The Unreasonable Institute At Sea: A Mobile Incubator
The Unreasonable Institute, an incubator for social enterprise start-ups from around the world, has teamed up with Stanford’s d.school and the study abroad program Semester At Sea to offer a unique business development experience for technology-focused social entrepreneurs: the Unreasonable Institute at Sea.
A select group will be invited to board a ship charted by Semester at Sea, which will sail around the world for 100 days, spending a few days on land in countries like Brazil, India, and China. The Unreasonable Institute will choose ten companies, represented by teams of two or three. The reason for inviting small teams, said Daniel Epstein, the founder of the Unreasonable Institute, is that “CEOs need to have their engineers with them so they can work, and iterate the projects as they go along.” There will be a handful of mentors on the ship to work with the entrepreneur teams.
In order to maximize the short amount of time spent in each country, the Unreasonable Institute is organizing a national event in each country that brings together the national social enterprise community and political leaders, to discuss how entrepreneurship is taking shape in that country.
“We want to create the conditions where meaningful relationships can happen. There will be intimate dinners. It’s not just a conference,” explained Epstein. Entrepreneurs will also have their own time to explore on-shore–and they will be encouraged to use their technologies to see how people respond to them. “They’ll see which aspects work and which don’t, and then come back on the ship, and they can iterate their projects as we go along,” said Epstein.
George Kembel, the co-founder of Stanford’s d.school, will be co-leading a class on design-thinking and international entrepreneurship on the ship, alongside Epstein. This partnership originated with Kembel led a workshop last summer for the Institute about design-thinking.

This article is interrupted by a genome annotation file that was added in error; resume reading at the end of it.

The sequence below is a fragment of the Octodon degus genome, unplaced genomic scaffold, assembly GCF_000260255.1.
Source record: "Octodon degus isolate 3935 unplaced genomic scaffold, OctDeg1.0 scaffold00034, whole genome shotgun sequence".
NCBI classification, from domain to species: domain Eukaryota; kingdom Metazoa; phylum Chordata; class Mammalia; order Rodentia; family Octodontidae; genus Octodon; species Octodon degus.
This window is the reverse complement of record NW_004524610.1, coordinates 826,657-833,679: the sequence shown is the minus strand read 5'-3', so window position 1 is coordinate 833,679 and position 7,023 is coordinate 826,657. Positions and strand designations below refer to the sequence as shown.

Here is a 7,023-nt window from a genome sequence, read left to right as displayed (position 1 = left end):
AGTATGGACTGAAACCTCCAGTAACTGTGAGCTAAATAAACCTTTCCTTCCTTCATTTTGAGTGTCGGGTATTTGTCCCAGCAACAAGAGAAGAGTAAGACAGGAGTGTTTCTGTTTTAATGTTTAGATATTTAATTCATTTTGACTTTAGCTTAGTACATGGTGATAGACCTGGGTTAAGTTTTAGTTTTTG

The inspiration for Unreasonable Institute at Sea dates back to Epstein’s college days, when he went on Semester at Sea. “We were mostly visiting countries in the Global South and it became obvious to me that these issues we face—healthcare, poverty—that they were ubiquitous around the world,” Epstein told Dowser. “So, in trying to think about solutions it seemed that they would have to be international in nature.”
During that trip, Epstein found that “everybody was an entrepreneur—by necessity” in the various countries they visited. “Whether they’re shoemakers or they’re selling water by the roadside, everybody was making their way into markets.”
The question for entrepreneurs who want to achieve impact, explained Epstein, is how to scale up “from 5000 to a million customers, and quickly.” Through the alumni who come out of the Unreasonable Fellows program at the Institute, Esptein said, “we’ve realized that there’s a chasm they need to cross once they’ve hit a large amount of customers—how do they go internationally, scale across borders?”
The Unreasonable Institute at Sea has zeroed in on ventures that focus on technology as a means of achieving impact. Epstein says that this is for two reasons: one is that it is “an experiment in focusing on one method,” and the other is that software or hardware-based projects are more amenable to iteration on board a moving ship. (The vessel will have wi-fi.)
Alongside the Unreasonable tea, 600 undergraduate students will be on the ship as part of the Semester at Sea program. There won’t be much structured interaction between the entrepreneurs and the students, Epstein said, but he hopes that the students will be positively influenced by the presence of the Unreasonable Institute.
Applications for the Unreasonable Institute at Sea are open until May 20th and the voyage will leave January 7, 2013 from San Diego.